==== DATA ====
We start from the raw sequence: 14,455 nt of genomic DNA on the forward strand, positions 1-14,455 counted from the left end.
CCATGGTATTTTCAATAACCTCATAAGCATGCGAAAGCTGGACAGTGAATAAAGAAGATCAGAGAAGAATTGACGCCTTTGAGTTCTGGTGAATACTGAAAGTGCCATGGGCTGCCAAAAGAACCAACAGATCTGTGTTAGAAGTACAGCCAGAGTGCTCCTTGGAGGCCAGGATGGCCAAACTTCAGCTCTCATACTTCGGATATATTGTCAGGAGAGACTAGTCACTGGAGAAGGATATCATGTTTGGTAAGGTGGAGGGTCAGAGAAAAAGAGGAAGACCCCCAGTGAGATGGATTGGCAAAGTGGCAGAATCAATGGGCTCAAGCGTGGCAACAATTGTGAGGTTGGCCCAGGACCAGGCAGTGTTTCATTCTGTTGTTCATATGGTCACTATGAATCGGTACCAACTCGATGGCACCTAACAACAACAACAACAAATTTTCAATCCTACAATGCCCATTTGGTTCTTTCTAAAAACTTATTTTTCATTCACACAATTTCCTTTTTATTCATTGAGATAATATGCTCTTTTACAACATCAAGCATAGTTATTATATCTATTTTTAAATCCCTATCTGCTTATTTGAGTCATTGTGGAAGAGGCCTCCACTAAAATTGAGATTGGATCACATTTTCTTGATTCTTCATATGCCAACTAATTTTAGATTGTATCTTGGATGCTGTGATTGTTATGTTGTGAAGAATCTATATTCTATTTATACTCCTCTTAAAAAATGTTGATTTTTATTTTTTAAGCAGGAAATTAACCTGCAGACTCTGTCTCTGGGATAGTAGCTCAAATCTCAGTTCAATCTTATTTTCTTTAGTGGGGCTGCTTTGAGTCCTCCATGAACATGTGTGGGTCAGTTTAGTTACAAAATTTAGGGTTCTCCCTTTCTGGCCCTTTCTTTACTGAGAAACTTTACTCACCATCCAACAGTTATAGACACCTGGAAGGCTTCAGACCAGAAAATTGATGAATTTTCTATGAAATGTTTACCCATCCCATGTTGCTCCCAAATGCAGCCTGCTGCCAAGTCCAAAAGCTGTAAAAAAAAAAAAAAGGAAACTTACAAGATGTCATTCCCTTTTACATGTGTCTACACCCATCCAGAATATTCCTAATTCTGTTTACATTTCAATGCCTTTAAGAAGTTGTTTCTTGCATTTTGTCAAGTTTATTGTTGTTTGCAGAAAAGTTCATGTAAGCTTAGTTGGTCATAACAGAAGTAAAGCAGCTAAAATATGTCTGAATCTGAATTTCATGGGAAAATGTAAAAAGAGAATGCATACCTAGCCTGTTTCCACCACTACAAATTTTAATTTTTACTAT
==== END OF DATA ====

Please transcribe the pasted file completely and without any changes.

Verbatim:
We start from the raw sequence: 14,455 nt of genomic DNA on the forward strand, positions 1-14,455 counted from the left end.
CCATGGTATTTTCAATAACCTCATAAGCATGCGAAAGCTGGACAGTGAATAAAGAAGATCAGAGAAGAATTGACGCCTTTGAGTTCTGGTGAATACTGAAAGTGCCATGGGCTGCCAAAAGAACCAACAGATCTGTGTTAGAAGTACAGCCAGAGTGCTCCTTGGAGGCCAGGATGGCCAAACTTCAGCTCTCATACTTCGGATATATTGTCAGGAGAGACTAGTCACTGGAGAAGGATATCATGTTTGGTAAGGTGGAGGGTCAGAGAAAAAGAGGAAGACCCCCAGTGAGATGGATTGGCAAAGTGGCAGAATCAATGGGCTCAAGCGTGGCAACAATTGTGAGGTTGGCCCAGGACCAGGCAGTGTTTCATTCTGTTGTTCATATGGTCACTATGAATCGGTACCAACTCGATGGCACCTAACAACAACAACAACAAATTTTCAATCCTACAATGCCCATTTGGTTCTTTCTAAAAACTTATTTTTCATTCACACAATTTCCTTTTTATTCATTGAGATAATATGCTCTTTTACAACATCAAGCATAGTTATTATATCTATTTTTAAATCCCTATCTGCTTATTTGAGTCATTGTGGAAGAGGCCTCCACTAAAATTGAGATTGGATCACATTTTCTTGATTCTTCATATGCCAACTAATTTTAGATTGTATCTTGGATGCTGTGATTGTTATGTTGTGAAGAATCTATATTCTATTTATACTCCTCTTAAAAAATGTTGATTTTTATTTTTTAAGCAGGAAATTAACCTGCAGACTCTGTCTCTGGGATAGTAGCTCAAATCTCAGTTCAATCTTATTTTCTTTAGTGGGGCTGCTTTGAGTCCTCCATGAACATGTGTGGGTCAGTTTAGTTACAAAATTTAGGGTTCTCCCTTTCTGGCCCTTTCTTTACTGAGAAACTTTACTCACCATCCAACAGTTATAGACACCTGGAAGGCTTCAGACCAGAAAATTGATGAATTTTCTATGAAATGTTTACCCATCCCATGTTGCTCCCAAATGCAGCCTGCTGCCAAGTCCAAAAGCTGTAAAAAAAAAAAAAAGGAAACTTACAAGATGTCATTCCCTTTTACATGTGTCTACACCCATCCAGAATATTCCTAATTCTGTTTACATTTCAATGCCTTTAAGAAGTTGTTTCTTGCATTTTGTCAAGTTTATTGTTGTTTGCAGAAAAGTTCATGTAAGCTTAGTTGGTCATAACAGAAGTAAAGCAGCTAAAATATGTCTGAATCTGAATTTCATGGGAAAATGTAAAAAGAGAATGCATACCTAGCCTGTTTCCACCACTACAAATTTTAATTTTTACTAT